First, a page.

WILKES-BARRE ‚?? A former superintendent in the Wilkes-Barre Area School District and a well-known Democratic Party leader are among the people who were allegedly victimized by attorney Anthony Lupas as part of a bogus investment scheme, according to court papers filed Friday.
Leo Solomon of Wilkes-Barre, who served 18 years as superintendent before retiring in 1993, and the estate of the late James Bach, who headed the Luzerne County Democratic Party for 15 years, are among 10 plaintiffs named in a lawsuit filed by attorney Gavin Lentz of Philadelphia.
Lentz filed a writ of summons against Lupas on behalf of his clients. A writ notifies a person he or she is being sued, but does not contain specific allegations. That information will be contained in a complaint filed at a later date.
The suit joins a separate lawsuit filed Monday by attorney Ernest Preate of Scranton on behalf of three persons: Joseph DeSanto, John Pisano and Frank Pisano.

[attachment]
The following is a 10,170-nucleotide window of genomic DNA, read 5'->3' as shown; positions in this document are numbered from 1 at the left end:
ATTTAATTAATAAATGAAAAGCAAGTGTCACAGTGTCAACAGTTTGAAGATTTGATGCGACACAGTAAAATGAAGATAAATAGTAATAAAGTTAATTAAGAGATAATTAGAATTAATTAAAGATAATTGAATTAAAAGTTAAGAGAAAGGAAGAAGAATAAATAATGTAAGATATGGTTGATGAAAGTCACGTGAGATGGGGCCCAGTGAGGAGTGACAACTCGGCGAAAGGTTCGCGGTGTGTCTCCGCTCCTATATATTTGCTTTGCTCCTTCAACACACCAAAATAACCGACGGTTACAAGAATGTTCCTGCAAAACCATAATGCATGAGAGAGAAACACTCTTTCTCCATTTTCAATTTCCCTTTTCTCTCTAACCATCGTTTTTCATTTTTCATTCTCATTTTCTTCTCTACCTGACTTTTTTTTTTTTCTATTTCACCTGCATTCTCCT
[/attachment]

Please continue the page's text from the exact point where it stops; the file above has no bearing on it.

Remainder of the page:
Lentz‚??s lawsuit was filed on behalf of Solomon and Trudy Zawatski of Shickshinny, the daughter of Bach, who died in September 2009.
Other plaintiffs are: Chester Cognigni, John and Michael Cognigni and Susan Cognigni Leonard, all of Plains Township; Gail Brennan, Edwardsville; Thelma Andreoni, Plains Township; Edward Pedana, Willingboro, N.J., Ted Quarequio, Wilkes-Barre and Jean Bohac, Plains Township.
Lupas, 77, of Plains Township, is accused of bilking clients out of potentially millions of dollars by falsely portraying he had invested their money in a trust fund. In reality, Lupas used the money for his personal gain, the Lentz and Preate filings say.
Lentz and Preate said the writ of summons will allow them to obtain certain records and gather other information for the lawsuit.
The suit joins a separate lawsuit filed Monday by attorney Ernest Preate of Scranton on behalf of three people: Joseph DeSanto, John Pisano and Frank Pisano.